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SENTENCING POLICY



Changes in sentencing law and policy, not increases in crime rates, explain most of the six-fold increase in the national prison population. These changes have significantly impacted racial disparities in sentencing, as well as increased the use of “one size fits all" mandatory minimum sentences that allow little consideration for individual characteristics.

 

Sentencing Policy News
October 29, 2014 (The Sentencing Project)
Race and Justice News

School to Prison Pipeline: Los Angeles Schools Revamp Discipline Policies

Courts: Citizenship Trumps Race in Federal Sentencing Disparities

Vivid Account of Challenges to Biased Jury Selection in North Carolina Capital Cases

Legal Analysis: Why and How the Supreme Court Should Recognize Implicit Racial Bias 


October 24, 2014 (The Sentencing Project)
Disenfranchisement News

Civil Rights Commission reports call for reform

California: 'Let me Vote' campaign spreads voting rights awareness

Florida: Candidate forced to withdraw due to prior felony conviction

Michigan: NAACP brings voting booths to county jails

Mississippi: Slim chance of reform during an election year

Ohio: Judge orders voting access for people jailed the weekend before an election

Wyoming: New bill to cut wait time for voting rights restoration

National: Felony disenfranchisement infographic


October 13, 2014 (The Sentencing Project)
The Sentencing Project Files Amicus Brief in Federal Case Involving Mandatory Minimums

The Sentencing Project has filed an amicus brief urging the U.S. Supreme Court to reverse a decision by the Ninth Circuit that could exacerbate the ill-effects caused by mandatory minimum penalties.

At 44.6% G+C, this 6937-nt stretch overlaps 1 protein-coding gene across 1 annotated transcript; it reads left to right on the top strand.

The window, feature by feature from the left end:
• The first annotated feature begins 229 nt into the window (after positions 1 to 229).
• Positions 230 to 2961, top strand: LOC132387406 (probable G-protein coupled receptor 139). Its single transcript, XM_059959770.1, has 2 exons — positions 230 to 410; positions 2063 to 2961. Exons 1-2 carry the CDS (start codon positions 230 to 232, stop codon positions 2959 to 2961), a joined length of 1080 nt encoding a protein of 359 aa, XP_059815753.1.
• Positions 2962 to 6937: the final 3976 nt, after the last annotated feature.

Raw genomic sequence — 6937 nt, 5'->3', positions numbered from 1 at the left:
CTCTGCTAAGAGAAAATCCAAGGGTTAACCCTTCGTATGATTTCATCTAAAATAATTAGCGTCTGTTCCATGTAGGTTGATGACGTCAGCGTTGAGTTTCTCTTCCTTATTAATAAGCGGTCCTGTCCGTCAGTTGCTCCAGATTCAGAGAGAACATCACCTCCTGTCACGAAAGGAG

October 2, 2014 (The Sentencing Project)
Felony Disenfranchisement and the 2014 Midterm Elections

As the 2014 midterm elections approach, an estimated 5.85 million Americans will be unable to exercise their voting rights due to a current or previous felony conviction. Of the total disenfranchised population, 2.6 million have completed their sentences, yet are disenfranchised in the 12 states with the most restrictive policies. Overall, 75% of disenfranchised individuals are living in the community, either under probation or parole supervision, or having completed their sentences. Disenfranchisement policies have potentially affected the outcomes of previous U.S. elections, particularly as disenfranchisement laws disproportionately impact communities of color, leaving one in every 13 black adults voiceless in the electoral process.


September 29, 2014 (The Sentencing Project)
California Adopts Fair Sentencing Act (SB 1010). Equalizes Penalties for Certain Crack and Powder Cocaine Offenses.

California Governor Jerry Brown has just signed Senate Bill 1010.  The legislation eliminates the disparity in sentencing, probation, and asset forfeiture guidelines for possession of crack cocaine for sale versus the same crime involving powder cocaine. The law takes effect in January.